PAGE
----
Digitalisation may lead to more effective health services2019-09-02
Is it possible to improve the performance of mobile data communication through a combination of technologies such as WiFi with 4G and 5G? This is what Stefan Alfredsson, senior lecturer in Computer Science, would like to find out in his research.
It is hard to imagine life without a mobile phone. It is our primary access point to social media and the authorities and offers a constant link to entertainment, shopping, and important community services. In addition, more and more digital health services are under development. The demand for reliable wireless connections will no doubt increase.
“We have traditionally relied on only one connection. But if we adapt the software, we will be able to communicate simultaneously in multiple channels in order to improve stability and capacity,” says Stefan Alfredsson.
Great challenges for the health sector
Stefan Alfredsson is the project manager of a Computer Science project run by the university in DigitalWell Arena, a 10-year Vinnova project which aims to develop digital welfare services. The objective is to make it easy for everyone to prevent ill health and to receive support in relation to health issues when they need it.
“The challenges include a lack of resources in the health sector, longer waiting times, and an ageing population which will require a different type of healthcare in the future,” says Stefan Alfredsson. “We think digitalisation offers a feasible approach to these challenges, since it may result in more efficiency and better use of resources. The lack of staff is a good example. If we can find ways to solve that problem more effectively, I think it would mean substantial gains. There are already digital doctor’s services available which mean that you will not have to go to the health centre and stand in line, which in turn results in a lower risk of contagion in the waiting room. We might also consider a digital system in people’s homes with sensors that monitor movement and will alert the health services if a person has been immobile for a while. For a system like that, it is crucial that we have a reliable connection with enough capacity to transmit images or sound, or to allow speaking to someone at the other end.”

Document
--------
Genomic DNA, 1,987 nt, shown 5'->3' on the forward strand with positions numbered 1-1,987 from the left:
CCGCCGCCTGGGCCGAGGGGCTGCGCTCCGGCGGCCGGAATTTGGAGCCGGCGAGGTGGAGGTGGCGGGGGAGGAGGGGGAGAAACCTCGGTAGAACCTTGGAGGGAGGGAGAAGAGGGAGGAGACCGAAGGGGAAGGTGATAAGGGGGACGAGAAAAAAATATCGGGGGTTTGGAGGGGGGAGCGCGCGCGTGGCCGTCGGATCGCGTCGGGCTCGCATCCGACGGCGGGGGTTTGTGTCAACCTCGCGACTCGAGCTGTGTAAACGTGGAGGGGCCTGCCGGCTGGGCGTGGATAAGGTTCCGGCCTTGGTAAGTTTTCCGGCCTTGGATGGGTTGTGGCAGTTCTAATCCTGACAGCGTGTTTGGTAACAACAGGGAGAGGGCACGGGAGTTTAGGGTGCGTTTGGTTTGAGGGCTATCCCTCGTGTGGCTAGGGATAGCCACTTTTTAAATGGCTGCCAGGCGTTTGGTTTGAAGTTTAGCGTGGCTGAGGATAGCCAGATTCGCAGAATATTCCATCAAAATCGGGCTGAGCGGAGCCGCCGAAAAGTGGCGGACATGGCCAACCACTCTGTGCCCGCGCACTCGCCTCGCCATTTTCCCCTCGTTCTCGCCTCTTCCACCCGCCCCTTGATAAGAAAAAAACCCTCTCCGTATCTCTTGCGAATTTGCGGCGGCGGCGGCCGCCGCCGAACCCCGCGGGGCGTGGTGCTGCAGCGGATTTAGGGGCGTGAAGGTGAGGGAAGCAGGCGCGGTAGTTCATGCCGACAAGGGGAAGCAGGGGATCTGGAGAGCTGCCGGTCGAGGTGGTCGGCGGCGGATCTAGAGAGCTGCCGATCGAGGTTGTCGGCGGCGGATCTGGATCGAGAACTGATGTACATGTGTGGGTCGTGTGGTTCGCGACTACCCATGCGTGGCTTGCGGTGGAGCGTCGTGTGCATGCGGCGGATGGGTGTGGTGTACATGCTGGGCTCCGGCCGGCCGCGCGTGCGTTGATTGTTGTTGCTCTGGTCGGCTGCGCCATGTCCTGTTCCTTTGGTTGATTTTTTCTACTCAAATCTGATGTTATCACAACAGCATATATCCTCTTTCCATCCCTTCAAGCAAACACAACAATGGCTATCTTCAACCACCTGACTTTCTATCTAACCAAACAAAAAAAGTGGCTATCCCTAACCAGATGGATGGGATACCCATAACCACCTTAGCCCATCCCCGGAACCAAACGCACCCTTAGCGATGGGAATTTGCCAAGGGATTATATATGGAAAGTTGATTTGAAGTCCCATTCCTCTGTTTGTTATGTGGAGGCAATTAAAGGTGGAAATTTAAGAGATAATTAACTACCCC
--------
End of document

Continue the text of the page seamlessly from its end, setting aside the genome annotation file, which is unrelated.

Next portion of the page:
Three doctoral students
In order to develop their bid to digitalise health services further, Computer Science has installed three doctoral students, in data communication, computer security, and software development.
“We consider these aspects to be centrally important for digitalisation in this area,” says Stefan Alfredsson. “We need reliable communication alternatives. Another important aspect is computer security and personal integrity. Health information tends to be sensitive personal information. For this reason, we explore who can access the information and how access can be handled with integrity. We also need good software. That is why we investigate how the health sector works with software development and software architecture and how high quality in this regard can be guaranteed.”
AI can provide a more individualised healthcare
When he envisions the future, Stefan Alfredsson predicts that we will be able to benefit a great deal from artificial intelligence, AI, for instance when it comes to adapting care or tailoring medication to individuals.
“Today, medicines are typically tested on an average group, and a certain type of medication may not be effective for persons who deviate from the average. But if we can use AI and machine learning to follow up on all the factors that have an impact on treating your particular condition, we will be able to offer better, more individualised healthcare. This aspect is not included in our present research, but it raises exciting questions about the potential uses of technology.”
Four research groups participate in the project
Karlstad University plays an active and leading role in DigitalWell Arena. Apart from Computer Science, research groups from the Service Research Center (CTF), Nursing, and the Centre for Gender Studies (CGF), participate in the project, as well as Grants and Innovation Office. Through Academy for Smart Specialisation and Vinnova, the university receives a grant of SEK 26 million for the first stage, which runs over three years.
DigitalWell Arena was initiated by Compare, Region Värmland, Värmland County Council, Karlstad University, Värmland County Administrative Board, Karlstad Municipality, Karlstad El & Stadsnät, RISE Service Labs, MSB, Tieto, CGI, Nordic Medtest, Effect Management, and Xmentor Management.
Read more about DigitalWell Arena on the Karlstad University website and the Compare website
Stefan Alfredsson talks about DigitalWell Arena (in swedish).